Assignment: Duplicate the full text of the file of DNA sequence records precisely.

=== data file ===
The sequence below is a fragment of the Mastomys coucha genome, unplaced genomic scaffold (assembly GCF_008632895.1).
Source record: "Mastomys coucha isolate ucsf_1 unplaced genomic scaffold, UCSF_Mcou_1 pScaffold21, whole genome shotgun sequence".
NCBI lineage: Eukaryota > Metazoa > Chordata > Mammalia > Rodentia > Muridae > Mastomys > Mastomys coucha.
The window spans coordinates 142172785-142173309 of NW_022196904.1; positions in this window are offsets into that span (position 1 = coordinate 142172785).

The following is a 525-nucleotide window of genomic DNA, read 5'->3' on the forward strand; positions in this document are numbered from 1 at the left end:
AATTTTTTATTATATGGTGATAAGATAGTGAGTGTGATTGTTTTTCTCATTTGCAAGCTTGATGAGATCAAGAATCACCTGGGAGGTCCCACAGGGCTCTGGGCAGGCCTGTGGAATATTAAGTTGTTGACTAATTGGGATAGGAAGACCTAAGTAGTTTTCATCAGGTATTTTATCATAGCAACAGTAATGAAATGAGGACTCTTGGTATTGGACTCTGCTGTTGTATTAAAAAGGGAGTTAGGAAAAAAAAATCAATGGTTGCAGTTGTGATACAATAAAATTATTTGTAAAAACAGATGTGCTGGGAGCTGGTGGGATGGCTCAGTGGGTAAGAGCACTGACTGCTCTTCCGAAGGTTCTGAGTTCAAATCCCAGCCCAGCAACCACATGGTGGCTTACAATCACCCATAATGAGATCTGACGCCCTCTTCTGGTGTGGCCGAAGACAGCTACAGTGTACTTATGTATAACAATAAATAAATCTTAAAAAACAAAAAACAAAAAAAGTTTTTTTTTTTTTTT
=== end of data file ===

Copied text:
The sequence below is a fragment of the Mastomys coucha genome, unplaced genomic scaffold (assembly GCF_008632895.1).
Source record: "Mastomys coucha isolate ucsf_1 unplaced genomic scaffold, UCSF_Mcou_1 pScaffold21, whole genome shotgun sequence".
NCBI lineage: Eukaryota > Metazoa > Chordata > Mammalia > Rodentia > Muridae > Mastomys > Mastomys coucha.
The window spans coordinates 142172785-142173309 of NW_022196904.1; positions in this window are offsets into that span (position 1 = coordinate 142172785).

The following is a 525-nucleotide window of genomic DNA, read 5'->3' on the forward strand; positions in this document are numbered from 1 at the left end:
AATTTTTTATTATATGGTGATAAGATAGTGAGTGTGATTGTTTTTCTCATTTGCAAGCTTGATGAGATCAAGAATCACCTGGGAGGTCCCACAGGGCTCTGGGCAGGCCTGTGGAATATTAAGTTGTTGACTAATTGGGATAGGAAGACCTAAGTAGTTTTCATCAGGTATTTTATCATAGCAACAGTAATGAAATGAGGACTCTTGGTATTGGACTCTGCTGTTGTATTAAAAAGGGAGTTAGGAAAAAAAAATCAATGGTTGCAGTTGTGATACAATAAAATTATTTGTAAAAACAGATGTGCTGGGAGCTGGTGGGATGGCTCAGTGGGTAAGAGCACTGACTGCTCTTCCGAAGGTTCTGAGTTCAAATCCCAGCCCAGCAACCACATGGTGGCTTACAATCACCCATAATGAGATCTGACGCCCTCTTCTGGTGTGGCCGAAGACAGCTACAGTGTACTTATGTATAACAATAAATAAATCTTAAAAAACAAAAAACAAAAAAAGTTTTTTTTTTTTTTT